The in the southern end of Guadalupe Mountains National Park, a bold wall rises abruptly from the desert floor. Several peaks are lined up from El Capitan to the south, through the high point of Texas at Guadalupe Peak, onto Shumard Peak and then to Bartlett Peak, before marching northward to Bush Mountain, the second highest peak in Texas. Part of the dramatic, west-facing wall from the west, Bartlett Peak from the east rises from the upper Pine Canyon as a mild, humped mountain cut by drainages and defined by pronounced ridge lines.
With no trail to its summit, the majority of visitors to the National Park bypass this peak. A sheer wall forms a barrier to access from the west, while a rock-strewn scrub filled with Spanish Dagger and other poky plants prevents the casual visitor from strolling toward Bartlett Peak's lonesome summit.
Profile image by txmountaineer.
Rank: 4th highest peak in Texas
Prominence: 448 feet
USGS Quad: P X Flat
Planning Map: Trails Illustrated #203 | Guadalupe Mountains National Park
Rank & Prominence: Lists of John
The entrance fee to this national park is $5.00 per person for adults 16 years of age and older, and is good for 7 days.
Many use restrictions apply in national parks, most notably that dogs are not allowed on most trails and are restricted only to parking lots, campgrounds and interpretive trails or other trails designated as dog-friendly.
The vast majority of visitors to Guadalupe Mountains National Park will arrive by vehicle. Bartlett Mountain is accessible via the primary park entrance. The park is located in far west Texas, about 110 miles east of El Paso, Texas. To reach the main entrance, out of El Paso, follow U.S. Highway 62/180 to the park entrance.
El Paso has the nearest major commercial airport, though Albuquerque, New Mexico, would be an option for air travelers, as well.
To to the sheer topography of the west-facing escarpment walls, Bartlett Peak is most frequently accessed by dropping off the Bush Mountain Trail, crossing the upper reaches of Pine Spring Canyong, and ascending the northeastern ridge of the peak.
Camping & Lodging
Front Country Camping
Per the National Park Website:
Pine Springs (Elevation 5,822')
Located just off U.S. Highway 62/180 near the Headquarters Visitor Center, Pine Springs Campground is a simple, desert camping area situated at the base of the mountain.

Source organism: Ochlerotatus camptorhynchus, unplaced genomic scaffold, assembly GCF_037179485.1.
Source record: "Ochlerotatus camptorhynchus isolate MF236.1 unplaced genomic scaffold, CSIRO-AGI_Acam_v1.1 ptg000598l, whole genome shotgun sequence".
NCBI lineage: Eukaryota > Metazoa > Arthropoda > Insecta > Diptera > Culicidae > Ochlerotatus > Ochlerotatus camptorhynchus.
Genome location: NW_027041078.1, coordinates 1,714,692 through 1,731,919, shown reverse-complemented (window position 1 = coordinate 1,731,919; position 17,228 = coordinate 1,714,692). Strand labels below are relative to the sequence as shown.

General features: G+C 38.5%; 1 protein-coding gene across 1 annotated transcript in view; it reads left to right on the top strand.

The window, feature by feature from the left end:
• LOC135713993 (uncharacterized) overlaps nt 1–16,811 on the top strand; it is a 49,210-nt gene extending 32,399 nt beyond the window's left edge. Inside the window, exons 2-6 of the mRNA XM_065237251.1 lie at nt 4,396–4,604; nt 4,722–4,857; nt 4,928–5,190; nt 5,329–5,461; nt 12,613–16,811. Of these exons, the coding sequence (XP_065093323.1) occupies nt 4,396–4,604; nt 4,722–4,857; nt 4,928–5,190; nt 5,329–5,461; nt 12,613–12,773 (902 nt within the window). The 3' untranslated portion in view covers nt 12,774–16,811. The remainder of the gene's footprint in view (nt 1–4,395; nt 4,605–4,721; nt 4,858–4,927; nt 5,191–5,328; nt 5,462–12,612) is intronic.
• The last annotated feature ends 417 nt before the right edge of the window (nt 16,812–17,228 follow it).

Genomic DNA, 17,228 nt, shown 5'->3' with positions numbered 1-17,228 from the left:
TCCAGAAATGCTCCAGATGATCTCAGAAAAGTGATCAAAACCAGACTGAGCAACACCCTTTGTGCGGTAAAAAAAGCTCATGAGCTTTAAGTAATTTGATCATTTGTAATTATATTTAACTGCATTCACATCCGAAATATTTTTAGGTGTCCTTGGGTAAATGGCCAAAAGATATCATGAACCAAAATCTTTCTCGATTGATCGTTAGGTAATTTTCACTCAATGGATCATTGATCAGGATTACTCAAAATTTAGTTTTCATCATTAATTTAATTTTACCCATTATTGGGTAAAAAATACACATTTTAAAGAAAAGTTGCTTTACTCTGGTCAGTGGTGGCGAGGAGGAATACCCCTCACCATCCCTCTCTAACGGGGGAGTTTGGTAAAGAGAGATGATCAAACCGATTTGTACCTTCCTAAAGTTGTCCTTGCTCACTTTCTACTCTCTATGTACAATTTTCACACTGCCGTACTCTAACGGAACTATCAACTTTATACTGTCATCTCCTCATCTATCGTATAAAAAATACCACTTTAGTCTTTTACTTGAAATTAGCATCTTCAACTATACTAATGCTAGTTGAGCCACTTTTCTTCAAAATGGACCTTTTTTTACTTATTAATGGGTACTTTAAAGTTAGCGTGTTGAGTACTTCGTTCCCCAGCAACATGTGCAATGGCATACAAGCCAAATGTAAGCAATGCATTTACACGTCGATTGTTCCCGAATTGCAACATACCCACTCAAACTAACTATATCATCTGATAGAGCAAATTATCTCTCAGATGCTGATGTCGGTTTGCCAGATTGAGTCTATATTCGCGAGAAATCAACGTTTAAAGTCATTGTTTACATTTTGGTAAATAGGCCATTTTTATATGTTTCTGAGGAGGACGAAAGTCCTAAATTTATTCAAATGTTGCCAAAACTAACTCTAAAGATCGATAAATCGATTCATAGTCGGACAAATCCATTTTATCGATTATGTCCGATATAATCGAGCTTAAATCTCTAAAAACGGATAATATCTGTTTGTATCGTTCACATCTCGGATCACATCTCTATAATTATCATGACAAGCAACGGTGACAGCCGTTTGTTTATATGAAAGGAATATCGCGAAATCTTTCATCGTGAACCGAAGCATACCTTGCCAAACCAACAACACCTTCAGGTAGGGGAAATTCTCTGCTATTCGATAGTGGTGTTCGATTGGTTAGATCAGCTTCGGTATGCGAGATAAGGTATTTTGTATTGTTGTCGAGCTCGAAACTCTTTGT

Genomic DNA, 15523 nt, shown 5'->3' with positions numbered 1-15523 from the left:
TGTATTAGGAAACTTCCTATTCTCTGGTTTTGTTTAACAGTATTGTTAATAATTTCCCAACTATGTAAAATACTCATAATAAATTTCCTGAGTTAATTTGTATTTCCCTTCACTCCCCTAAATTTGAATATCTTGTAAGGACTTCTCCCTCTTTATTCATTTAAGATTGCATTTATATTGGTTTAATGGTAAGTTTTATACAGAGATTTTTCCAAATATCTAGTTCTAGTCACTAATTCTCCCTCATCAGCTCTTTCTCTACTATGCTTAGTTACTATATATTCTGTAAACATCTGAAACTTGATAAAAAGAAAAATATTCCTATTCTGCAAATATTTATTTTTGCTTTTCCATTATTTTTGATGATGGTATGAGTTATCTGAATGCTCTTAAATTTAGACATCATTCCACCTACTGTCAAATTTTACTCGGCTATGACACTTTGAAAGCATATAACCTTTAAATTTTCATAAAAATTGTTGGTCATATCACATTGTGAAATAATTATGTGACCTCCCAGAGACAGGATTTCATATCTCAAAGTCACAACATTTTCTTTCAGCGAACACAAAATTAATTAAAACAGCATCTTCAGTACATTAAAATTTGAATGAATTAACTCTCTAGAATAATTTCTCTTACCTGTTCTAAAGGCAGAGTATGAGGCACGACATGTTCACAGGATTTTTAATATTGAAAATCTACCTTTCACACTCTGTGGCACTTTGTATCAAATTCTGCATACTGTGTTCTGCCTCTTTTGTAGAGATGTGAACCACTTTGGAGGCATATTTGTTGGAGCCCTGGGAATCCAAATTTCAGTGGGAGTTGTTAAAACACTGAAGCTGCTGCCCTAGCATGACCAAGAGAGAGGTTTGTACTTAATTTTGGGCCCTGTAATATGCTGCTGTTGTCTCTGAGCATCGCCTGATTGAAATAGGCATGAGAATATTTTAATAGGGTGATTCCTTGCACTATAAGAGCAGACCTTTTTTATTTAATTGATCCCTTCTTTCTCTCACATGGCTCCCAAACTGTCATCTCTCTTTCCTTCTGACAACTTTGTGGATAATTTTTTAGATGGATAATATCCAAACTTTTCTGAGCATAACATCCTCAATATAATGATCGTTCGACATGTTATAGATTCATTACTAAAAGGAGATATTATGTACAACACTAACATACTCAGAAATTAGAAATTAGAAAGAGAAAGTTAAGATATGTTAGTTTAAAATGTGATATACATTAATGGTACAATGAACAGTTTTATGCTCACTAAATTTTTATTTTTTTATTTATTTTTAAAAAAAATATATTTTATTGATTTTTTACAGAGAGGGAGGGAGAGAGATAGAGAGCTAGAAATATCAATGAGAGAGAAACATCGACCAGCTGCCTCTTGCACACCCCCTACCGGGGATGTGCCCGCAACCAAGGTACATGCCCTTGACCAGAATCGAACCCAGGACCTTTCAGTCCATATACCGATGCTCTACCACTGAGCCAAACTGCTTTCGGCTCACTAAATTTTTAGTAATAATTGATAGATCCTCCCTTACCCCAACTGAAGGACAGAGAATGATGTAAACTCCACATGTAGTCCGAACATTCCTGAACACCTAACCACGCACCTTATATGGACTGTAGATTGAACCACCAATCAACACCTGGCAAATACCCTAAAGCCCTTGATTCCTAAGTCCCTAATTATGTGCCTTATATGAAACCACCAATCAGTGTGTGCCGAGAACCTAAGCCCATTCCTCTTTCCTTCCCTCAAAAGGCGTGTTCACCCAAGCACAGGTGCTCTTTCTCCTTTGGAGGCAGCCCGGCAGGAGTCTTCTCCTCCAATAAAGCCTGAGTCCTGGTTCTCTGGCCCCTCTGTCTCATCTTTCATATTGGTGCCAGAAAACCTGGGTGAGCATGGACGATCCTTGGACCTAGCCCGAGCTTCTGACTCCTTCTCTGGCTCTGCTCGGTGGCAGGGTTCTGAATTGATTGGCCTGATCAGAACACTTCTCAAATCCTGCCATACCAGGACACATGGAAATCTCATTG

•Campground conveniences include: potable water, accessible flush-toilet restrooms , utility sink, pay telephones, and a drink machine. There are no showers available in the campground.
•Tent campers have a choice of 20 leveled, gravel sites. Small junipers and oaks partially shade most of the sites and each site has a picnic table. Numbers are limited to 6 people or 2 tents per site.
•The RV camping area is a paved parking lot with 19 sites to choose from. RV sites are defined by painted lines and numbers on the pavement. There are no hook-ups and there is no dump station. RV water tanks can be filled from an outside water faucet near the registration board. RV campsite #21 is wheelchair accessible.
When you arrive, select a campsite, then pay at the self-registration board near the restrooms, or fees may be paid by credit card at the Headquarters Visitor Center. All sites are on a first come, first served basis. The fee is $8.00 per night per site, $4.00 for Golden Age (Senior) and Golden Access Passport holders.
Per SP Member Bark Eater:The Pine Springs tent camping area is small and can typically fill by Thursday evening for popular weekends. The good news is that the NPS folks are pretty cool and will let "tenters" sleep in their cars or pickups in the RV area if spaces are available and the tent area is full. This was the case for my group. Still nice picnic tables available around the RV space. You just cannot pitch a tent there. The park enforces quiet time after 8 PM so you don't have to worry about generators going all night long. The flexibility to stay in the RV lot is good because other drive-up camping options are a LONG drive away.
Weather & Seasons
•Summers are hot, though the desert nights cool down nicely at this elevation. Keep an eye out for afternoon monsoon storms in late summer.
•Autumn is generally cool and calm with pleasant fall colors.
•Winter can bring warm sunny days but bitter cold nights and even fog, snow and freezing rain.
•In a park notorious for high winds, spring brings some of the gustiest conditions. The park frequently posts high winds warnings in springtime.
External Links and Additional Information•Guadalupe Mountains National Park Official Website
•Park Map (PDF)